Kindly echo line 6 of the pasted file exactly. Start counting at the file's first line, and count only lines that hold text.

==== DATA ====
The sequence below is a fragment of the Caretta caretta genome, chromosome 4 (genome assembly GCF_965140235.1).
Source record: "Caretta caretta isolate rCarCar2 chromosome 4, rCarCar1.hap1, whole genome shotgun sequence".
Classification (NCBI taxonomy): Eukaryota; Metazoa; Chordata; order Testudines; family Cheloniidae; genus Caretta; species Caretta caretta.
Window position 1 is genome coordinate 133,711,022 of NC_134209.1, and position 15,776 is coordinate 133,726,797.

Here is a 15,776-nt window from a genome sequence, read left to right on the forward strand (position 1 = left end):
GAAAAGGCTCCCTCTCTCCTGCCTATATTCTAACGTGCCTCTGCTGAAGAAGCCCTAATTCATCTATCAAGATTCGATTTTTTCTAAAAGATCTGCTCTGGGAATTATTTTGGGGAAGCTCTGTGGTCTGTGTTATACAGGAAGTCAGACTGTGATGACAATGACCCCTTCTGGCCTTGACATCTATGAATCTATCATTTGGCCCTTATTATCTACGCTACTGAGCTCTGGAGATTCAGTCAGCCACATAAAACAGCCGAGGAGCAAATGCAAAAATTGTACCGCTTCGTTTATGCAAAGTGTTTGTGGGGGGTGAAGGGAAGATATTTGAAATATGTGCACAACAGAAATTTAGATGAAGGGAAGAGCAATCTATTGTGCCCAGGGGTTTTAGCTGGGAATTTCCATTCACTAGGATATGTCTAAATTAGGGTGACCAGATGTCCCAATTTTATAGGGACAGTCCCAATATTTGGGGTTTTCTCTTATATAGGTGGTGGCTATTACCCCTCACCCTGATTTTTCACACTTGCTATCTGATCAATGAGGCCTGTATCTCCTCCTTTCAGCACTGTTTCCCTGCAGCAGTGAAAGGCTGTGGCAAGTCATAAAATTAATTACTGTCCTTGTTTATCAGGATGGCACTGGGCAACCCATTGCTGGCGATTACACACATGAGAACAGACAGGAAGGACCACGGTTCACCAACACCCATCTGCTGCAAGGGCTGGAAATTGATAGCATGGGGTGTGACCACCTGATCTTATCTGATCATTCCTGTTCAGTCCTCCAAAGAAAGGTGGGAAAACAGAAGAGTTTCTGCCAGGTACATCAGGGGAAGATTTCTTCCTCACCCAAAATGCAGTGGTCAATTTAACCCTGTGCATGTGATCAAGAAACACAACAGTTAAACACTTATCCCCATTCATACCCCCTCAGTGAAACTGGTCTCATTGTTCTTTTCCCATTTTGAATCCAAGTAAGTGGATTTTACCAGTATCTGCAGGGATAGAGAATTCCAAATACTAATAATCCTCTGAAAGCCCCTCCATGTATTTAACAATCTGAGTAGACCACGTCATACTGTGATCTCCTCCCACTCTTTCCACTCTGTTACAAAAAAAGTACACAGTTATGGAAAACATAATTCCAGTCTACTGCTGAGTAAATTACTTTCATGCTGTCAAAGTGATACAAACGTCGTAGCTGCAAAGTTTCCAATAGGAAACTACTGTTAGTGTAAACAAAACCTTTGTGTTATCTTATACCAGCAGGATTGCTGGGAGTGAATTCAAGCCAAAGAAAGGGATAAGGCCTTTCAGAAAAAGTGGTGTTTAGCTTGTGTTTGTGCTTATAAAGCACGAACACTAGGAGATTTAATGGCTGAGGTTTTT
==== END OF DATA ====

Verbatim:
GAAAAGGCTCCCTCTCTCCTGCCTATATTCTAACGTGCCTCTGCTGAAGAAGCCCTAATTCATCTATCAAGATTCGATTTTTTCTAAAAGATCTGCTCTGGGAATTATTTTGGGGAAGCTCTGTGGTCTGTGTTATACAGGAAGTCAGACTGTGATGACAATGACCCCTTCTGGCCTTGACATCTATGAATCTATCATTTGGCCCTTATTATCTACGCTACTGAGCTCTGGAGATTCAGTCAGCCACATAAAACAGCCGAGGAGCAAATGCAAAAATTGTACCGCTTCGTTTATGCAAAGTGTTTGTGGGGGGTGAAGGGAAGATATTTGAAATATGTGCACAACAGAAATTTAGATGAAGGGAAGAGCAATCTATTGTGCCCAGGGGTTTTAGCTGGGAATTTCCATTCACTAGGATATGTCTAAATTAGGGTGACCAGATGTCCCAATTTTATAGGGACAGTCCCAATATTTGGGGTTTTCTCTTATATAGGTGGTGGCTATTACCCCTCACCCTGATTTTTCACACTTGCTATCTGATCAATGAGGCCTGTATCTCCTCCTTTCAGCACTGTTTCCCTGCAGCAGTGAAAGGCTGTGGCAAGTCATAAAATTAATTACTGTCCTTGTTTATCAGGATGGCACTGGGCAACCCATTGCTGGCGATTACACACATGAGAACAGACAGGAAGGACCACGGTTCACCAACACCCATCTGCTGCAAGGGCTGGAAATTGATAGCATGGGGTGTGACCACCTGATCTTATCTGATCATTCCTGTTCAGTCCTCCAAAGAAAGGTGGGAAAACAGAAGAGTTTCTGCCAGGTACATCAGGGGAAGATTTCTTCCTCACCCAAAATGCAGTGGTCAATTTAACCCTGTGCATGTGATCAAGAAACACAACAGTTAAACACTTATCCCCATTCATACCCCCTCAGTGAAACTGGTCTCATTGTTCTTTTCCCATTTTGAATCCAAGTAAGTGGATTTTACCAGTATCTGCAGGGATAGAGAATTCCAAATACTAATAATCCTCTGAAAGCCCCTCCATGTATTTAACAATCTGAGTAGACCACGTCATACTGTGATCTCCTCCCACTCTTTCCACTCTGTTACAAAAAAAGTACACAGTTATGGAAAACATAATTCCAGTCTACTGCTGAGTAAATTACTTTCATGCTGTCAAAGTGATACAAACGTCGTAGCTGCAAAGTTTCCAATAGGAAACTACTGTTAGTGTAAACAAAACCTTTGTGTTATCTTATACCAGCAGGATTGCTGGGAGTGAATTCAAGCCAAAGAAAGGGATAAGGCCTTTCAGAAAAAGTGGTGTTTAGCTTGTGTTTGTGCTTATAAAGCACGAACACTAGGAGATTTAATGGCTGAGGTTTTT